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Credential Stuffing vs Brute Force Attacks

Credential stuffing attacks are a subset of brute force attacks. Both kinds of nefarious tactics can be characterized as forcing a large volume of login attempts through the keyhole of a website, with an expected low – but non-zero – success rate. However, where a brute force attack attempts to use automation to generate the correct password of a leaked username or email address, credential stuffing attacks are already armed with pairs of usernames and passwords. 

How Credential Stuffing Works

In a sense, credential stuffing doesn’t usually “work”. Fraudsters attempting to execute a credential stuffing bot attack will be expecting the vast majority of their pilfered data to be useless, not resulting in anything more than a message along the lines of:

Invalid username and password combination.

Research data published online suggests that the success rate for credential stuffing attacks is somewhere between 2% and 0.1%, but with the size of some historical data breaches, even a 0.1% success rate could be massive.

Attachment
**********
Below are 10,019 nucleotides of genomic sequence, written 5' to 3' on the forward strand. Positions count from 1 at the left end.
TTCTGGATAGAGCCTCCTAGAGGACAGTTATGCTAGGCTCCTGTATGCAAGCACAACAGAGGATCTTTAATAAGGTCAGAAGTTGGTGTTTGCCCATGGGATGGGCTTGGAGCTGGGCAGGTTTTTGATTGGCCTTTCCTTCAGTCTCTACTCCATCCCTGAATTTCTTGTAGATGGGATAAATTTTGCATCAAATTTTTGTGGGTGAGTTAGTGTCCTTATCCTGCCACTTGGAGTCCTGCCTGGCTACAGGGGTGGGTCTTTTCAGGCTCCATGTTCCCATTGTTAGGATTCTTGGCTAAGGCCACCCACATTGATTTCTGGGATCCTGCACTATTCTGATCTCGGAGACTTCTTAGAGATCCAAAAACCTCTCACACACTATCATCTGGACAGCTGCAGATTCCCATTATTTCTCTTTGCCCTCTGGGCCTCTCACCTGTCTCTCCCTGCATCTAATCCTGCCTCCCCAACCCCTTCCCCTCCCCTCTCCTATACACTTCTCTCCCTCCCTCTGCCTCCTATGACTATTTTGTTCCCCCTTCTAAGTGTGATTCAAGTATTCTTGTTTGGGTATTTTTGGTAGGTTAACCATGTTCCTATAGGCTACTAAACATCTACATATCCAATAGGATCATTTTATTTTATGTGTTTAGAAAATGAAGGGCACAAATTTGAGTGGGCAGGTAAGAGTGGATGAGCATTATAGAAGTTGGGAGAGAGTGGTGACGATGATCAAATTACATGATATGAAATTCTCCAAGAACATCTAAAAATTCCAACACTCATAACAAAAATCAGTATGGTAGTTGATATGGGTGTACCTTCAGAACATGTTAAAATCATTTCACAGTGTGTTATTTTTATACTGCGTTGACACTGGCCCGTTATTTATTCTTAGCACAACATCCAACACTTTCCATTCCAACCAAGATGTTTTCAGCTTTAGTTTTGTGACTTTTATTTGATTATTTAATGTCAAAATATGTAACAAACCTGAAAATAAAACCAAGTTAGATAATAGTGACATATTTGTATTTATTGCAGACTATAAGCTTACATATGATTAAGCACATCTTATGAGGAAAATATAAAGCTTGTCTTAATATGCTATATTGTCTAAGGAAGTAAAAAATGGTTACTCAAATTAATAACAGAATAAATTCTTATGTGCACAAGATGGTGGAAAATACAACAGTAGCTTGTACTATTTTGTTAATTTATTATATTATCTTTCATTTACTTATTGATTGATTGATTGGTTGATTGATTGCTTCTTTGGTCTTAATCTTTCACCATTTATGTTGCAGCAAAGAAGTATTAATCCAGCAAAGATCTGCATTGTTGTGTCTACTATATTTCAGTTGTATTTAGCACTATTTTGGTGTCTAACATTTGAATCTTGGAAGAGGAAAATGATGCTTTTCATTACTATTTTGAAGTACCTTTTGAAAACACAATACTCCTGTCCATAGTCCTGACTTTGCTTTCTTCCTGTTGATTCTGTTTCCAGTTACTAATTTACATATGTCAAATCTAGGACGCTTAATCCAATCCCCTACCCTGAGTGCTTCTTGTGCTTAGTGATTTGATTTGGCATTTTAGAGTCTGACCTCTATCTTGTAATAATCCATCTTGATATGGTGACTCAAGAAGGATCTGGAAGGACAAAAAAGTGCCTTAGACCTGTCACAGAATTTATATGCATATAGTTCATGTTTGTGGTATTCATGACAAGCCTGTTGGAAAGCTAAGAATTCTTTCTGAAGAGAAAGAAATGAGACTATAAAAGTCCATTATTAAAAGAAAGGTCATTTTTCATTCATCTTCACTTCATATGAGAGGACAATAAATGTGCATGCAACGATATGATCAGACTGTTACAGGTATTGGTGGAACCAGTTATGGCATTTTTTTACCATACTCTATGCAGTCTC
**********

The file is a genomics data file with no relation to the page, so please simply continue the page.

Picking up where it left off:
Consider that, with the massive 2014 JP Morgan Chase breach of 83 million accounts, 0.1% of that breach still amounts to 83,000 accounts successfully taken over by malicious fraudsters, with those accounts having much more valuable data than usernames and passwords stolen, as they were tied to financial services.

Credential Stuffing Process

The execution of a credential stuffing attack involves several pieces in play:

  • a poorly-secured database of usernames and passwords, leaked
  • a fraudster who gets access to that leaked database
  • bot software to weaponize the leaked login data
  • IP and device spoofing tools to camouflage the bots
  • target websites to throw the login data against until a login/password combination works

Successful logins will almost always end with the fraudster stealing whatever data seems valuable, including credit card numbers and personal identifying information. The programming of the bot will often strip the account of this information in seconds, and may potentially lock the genuine user out of their own account by changing passwords.